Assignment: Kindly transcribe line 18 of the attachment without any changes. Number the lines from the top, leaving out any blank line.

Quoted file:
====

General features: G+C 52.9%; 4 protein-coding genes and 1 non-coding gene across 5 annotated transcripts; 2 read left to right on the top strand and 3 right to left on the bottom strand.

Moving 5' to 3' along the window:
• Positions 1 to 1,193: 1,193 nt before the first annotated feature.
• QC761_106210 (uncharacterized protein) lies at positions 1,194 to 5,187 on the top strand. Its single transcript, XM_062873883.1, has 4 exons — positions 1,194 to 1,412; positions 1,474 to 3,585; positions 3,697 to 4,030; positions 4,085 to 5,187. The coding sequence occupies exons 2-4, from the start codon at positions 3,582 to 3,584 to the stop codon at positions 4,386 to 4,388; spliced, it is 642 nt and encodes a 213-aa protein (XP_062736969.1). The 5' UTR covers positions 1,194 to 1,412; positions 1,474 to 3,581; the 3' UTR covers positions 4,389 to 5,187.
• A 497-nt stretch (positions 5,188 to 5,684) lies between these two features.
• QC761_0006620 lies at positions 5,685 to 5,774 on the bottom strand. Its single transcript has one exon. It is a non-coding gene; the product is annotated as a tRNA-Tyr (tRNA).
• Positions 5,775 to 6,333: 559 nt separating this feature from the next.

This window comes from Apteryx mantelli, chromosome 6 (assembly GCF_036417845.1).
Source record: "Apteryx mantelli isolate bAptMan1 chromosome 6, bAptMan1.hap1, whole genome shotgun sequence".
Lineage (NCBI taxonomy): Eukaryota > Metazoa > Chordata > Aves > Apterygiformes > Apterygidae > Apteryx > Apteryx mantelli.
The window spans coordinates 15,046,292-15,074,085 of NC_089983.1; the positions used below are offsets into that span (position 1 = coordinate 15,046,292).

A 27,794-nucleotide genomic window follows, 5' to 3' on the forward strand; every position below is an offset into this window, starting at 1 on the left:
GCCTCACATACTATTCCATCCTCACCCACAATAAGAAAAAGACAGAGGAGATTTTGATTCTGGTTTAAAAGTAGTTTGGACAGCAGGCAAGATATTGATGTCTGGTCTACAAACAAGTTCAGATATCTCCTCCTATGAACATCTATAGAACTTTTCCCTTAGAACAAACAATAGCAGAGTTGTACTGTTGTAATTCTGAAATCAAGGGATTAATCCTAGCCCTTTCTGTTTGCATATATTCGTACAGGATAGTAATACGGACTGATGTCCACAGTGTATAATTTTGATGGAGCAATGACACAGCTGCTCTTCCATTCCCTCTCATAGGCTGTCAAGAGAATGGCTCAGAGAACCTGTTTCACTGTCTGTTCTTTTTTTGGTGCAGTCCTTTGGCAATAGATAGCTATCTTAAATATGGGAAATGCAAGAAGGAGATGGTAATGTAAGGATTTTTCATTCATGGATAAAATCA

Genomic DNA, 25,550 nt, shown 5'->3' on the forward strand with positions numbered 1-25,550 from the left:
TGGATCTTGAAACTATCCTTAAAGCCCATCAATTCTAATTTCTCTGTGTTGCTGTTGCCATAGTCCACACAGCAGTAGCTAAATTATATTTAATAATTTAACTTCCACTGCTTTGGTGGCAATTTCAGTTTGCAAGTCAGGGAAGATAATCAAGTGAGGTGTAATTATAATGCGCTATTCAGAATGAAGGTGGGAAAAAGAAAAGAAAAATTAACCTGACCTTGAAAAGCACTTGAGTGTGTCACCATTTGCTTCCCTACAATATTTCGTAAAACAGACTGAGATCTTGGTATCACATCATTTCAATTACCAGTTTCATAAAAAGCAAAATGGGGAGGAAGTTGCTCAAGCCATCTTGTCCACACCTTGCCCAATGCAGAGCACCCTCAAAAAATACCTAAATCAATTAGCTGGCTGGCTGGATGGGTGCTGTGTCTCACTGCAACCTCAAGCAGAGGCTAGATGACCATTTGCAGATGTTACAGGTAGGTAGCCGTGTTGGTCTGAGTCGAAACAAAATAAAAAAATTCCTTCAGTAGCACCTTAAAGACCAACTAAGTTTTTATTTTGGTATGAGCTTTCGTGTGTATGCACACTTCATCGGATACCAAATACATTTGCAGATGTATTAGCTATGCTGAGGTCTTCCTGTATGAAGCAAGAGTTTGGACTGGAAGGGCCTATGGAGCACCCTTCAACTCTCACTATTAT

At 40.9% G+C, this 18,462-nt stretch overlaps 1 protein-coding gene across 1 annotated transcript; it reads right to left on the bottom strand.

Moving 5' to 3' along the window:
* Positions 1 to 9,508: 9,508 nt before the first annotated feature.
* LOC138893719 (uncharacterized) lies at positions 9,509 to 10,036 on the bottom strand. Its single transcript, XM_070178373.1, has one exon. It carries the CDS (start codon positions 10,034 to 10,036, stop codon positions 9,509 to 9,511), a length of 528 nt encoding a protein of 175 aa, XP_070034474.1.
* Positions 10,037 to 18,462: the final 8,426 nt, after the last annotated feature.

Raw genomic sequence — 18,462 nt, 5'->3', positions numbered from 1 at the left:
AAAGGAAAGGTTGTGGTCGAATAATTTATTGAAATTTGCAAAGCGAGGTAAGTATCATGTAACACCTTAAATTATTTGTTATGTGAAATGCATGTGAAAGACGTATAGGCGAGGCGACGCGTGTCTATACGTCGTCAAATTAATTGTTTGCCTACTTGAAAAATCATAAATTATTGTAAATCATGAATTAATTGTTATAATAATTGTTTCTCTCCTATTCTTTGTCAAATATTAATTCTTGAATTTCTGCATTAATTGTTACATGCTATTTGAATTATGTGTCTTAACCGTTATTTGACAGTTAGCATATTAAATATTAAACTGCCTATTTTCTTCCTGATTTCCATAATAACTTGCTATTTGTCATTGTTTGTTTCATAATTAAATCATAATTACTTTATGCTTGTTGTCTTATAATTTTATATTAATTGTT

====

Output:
* Positions 1 to 9,508: 9,508 nt before the first annotated feature.